Stay Current on Basic Medical Knowledge
4While many home health aides only need a high school diploma or GED, it is still important to have some basic medical knowledge as well as learn and memorize some medical and pharmaceutical terminology. And once you have obtained a job as a home health aide, you will want to make sure that knowledge stays up to date. You will also need to keep your CPR and First Aid certifications current. Staying current on your basic medical knowledge will help you stand out among your peers. It will also allow you to provide better care for your patients, and isn’t that the most rewarding aspect of it all?
Your Health is a Priority Too
5Your job requires you to be at the top of your game both mentally and physically so it is important to feed your body and mind. Make sure that you eat healthy, even during the work day. Take time to stretch before and during your work day to ensure you don’t pull any muscles when transferring or lifting patients. And of course, have an exercise regimen that you stick to. Make sure to see your own doctor regularly and get your flu shot yearly. Be sure to get a good night’s sleep which can leave you feeling refreshed and your mind more clear. If you don’t first take care of yourself, you won’t be able to take care of others as well as you could if you were healthy.
Practice Self Care
6Besides being healthy, it is important to take some time for the things you love most. Whether it is a quiet evening reading in a hot bath, knitting or going for a hike, it is important to do something that you love at least once a week. Besides having some “me time,” don’t forget to spend time with family and friends. Have a weekly family game night, a monthly movie outing with friends or however you like to spend your time with those you love most. Your friends and family can raise your spirits and be your rock during hard times so lean on them when you need it. By caring for yourself emotionally, you will avoid burnout at work.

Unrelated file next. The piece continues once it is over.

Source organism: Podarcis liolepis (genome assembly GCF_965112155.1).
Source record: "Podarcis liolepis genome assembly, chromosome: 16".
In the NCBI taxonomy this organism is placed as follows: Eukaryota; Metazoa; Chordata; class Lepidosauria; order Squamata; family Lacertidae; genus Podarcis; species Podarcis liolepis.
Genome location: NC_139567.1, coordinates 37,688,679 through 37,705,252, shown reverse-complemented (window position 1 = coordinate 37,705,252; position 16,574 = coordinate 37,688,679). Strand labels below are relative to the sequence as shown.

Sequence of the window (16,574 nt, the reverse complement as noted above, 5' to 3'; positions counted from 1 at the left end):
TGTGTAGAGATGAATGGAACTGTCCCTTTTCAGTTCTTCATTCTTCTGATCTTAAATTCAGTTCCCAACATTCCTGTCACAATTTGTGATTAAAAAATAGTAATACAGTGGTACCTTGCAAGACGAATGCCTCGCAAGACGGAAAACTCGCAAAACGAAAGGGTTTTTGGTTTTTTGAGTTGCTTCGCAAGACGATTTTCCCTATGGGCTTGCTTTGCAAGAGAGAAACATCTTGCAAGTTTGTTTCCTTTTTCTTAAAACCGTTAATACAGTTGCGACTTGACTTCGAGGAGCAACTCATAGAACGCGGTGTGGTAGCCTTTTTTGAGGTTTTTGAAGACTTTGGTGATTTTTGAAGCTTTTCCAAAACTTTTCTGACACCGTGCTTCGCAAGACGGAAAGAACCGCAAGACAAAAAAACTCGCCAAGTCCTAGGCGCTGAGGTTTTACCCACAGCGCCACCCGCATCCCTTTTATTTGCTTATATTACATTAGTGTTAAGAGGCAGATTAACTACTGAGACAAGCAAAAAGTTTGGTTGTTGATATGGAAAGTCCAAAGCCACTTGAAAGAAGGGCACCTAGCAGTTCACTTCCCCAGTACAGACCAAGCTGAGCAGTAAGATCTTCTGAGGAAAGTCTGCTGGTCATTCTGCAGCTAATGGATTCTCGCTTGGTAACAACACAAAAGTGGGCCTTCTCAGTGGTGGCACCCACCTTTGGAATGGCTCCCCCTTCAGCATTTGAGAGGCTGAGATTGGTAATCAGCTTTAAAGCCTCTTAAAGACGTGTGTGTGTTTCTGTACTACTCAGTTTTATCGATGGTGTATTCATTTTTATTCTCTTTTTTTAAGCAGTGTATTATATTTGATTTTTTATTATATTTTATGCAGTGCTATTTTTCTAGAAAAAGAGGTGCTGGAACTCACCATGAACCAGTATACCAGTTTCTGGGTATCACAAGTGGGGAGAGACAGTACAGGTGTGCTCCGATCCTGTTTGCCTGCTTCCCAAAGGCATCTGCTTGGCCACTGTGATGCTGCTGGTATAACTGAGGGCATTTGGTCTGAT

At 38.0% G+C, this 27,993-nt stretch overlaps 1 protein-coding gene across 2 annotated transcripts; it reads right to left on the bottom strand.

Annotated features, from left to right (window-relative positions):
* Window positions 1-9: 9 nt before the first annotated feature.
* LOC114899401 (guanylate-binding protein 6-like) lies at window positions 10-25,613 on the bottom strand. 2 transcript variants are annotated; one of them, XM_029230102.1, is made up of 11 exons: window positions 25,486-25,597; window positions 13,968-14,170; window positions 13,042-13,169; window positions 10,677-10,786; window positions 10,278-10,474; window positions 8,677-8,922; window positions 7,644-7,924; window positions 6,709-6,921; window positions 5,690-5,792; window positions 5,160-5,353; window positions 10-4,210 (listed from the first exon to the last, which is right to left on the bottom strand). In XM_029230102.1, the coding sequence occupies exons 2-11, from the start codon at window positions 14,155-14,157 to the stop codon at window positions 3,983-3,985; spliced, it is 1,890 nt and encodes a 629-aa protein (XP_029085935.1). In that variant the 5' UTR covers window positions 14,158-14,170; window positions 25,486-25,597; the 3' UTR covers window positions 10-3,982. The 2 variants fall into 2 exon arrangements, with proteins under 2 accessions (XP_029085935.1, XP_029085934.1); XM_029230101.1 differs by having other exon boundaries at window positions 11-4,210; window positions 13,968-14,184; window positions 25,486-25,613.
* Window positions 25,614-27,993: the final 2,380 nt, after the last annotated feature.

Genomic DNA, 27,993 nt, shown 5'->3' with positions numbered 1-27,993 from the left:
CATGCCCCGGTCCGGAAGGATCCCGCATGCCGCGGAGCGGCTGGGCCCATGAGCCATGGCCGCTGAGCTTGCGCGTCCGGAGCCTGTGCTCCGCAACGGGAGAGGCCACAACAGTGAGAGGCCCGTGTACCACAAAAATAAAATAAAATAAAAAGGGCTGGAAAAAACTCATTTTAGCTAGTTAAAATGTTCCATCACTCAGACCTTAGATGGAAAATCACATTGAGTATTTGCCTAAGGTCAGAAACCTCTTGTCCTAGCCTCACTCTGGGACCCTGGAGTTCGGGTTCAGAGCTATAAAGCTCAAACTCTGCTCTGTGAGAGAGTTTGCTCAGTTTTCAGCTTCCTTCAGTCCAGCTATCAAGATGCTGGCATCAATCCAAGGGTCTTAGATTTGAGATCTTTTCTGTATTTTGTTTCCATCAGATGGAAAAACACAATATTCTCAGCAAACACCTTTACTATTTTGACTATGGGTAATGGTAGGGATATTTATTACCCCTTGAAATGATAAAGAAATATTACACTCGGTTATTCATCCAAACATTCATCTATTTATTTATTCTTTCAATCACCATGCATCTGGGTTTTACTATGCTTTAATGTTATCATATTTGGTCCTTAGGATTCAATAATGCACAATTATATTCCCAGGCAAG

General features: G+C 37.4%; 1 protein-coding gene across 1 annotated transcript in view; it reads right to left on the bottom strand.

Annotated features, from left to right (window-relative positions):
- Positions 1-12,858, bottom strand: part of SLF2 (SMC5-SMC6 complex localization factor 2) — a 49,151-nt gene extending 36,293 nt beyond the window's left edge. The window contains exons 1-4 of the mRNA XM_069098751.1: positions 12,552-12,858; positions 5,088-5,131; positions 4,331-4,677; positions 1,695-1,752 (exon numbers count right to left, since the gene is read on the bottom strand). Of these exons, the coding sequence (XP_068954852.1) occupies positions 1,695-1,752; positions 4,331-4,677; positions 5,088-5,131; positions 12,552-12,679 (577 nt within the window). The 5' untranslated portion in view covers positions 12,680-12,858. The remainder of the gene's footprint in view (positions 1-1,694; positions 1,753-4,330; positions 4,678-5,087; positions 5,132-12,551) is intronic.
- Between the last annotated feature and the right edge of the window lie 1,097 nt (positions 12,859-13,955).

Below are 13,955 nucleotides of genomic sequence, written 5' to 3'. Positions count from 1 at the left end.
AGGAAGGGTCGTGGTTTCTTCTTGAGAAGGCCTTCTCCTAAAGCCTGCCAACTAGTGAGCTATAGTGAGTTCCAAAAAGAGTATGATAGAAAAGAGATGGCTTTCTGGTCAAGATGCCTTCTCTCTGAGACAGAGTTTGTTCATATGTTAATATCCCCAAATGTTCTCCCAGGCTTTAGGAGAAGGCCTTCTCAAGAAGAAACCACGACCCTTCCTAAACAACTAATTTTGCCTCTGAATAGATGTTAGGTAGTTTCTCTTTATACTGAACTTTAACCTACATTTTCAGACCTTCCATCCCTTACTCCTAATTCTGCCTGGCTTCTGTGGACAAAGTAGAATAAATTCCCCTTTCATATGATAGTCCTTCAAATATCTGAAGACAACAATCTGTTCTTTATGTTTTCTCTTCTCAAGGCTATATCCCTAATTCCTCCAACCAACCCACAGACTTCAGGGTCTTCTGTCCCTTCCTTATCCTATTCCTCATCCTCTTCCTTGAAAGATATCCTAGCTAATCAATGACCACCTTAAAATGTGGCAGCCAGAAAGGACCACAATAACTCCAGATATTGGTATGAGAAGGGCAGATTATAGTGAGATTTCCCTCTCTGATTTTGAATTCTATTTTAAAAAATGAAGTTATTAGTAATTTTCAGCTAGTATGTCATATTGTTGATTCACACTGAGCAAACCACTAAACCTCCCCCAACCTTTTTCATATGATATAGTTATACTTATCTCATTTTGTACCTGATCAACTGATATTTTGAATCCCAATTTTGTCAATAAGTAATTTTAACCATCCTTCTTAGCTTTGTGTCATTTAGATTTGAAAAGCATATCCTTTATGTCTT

Work for a Company that Values You
7Don’t forget to also work for a company that values the hard work you put in each and every day. Look for a company that offers competitive benefits and a higher salary. A friendly working environment is also important since it is important to be able to get along with your coworkers. Avoid companies with lots of workplace gossip, too.
Perhaps All American is that company for you! We know that our company’s biggest asset is our employees. All American offers:
- Higher salary
- Direct deposit of paychecks
- Friendly working environment
- Spanish speaking personnel
- Convenient location
- And other competitive benefits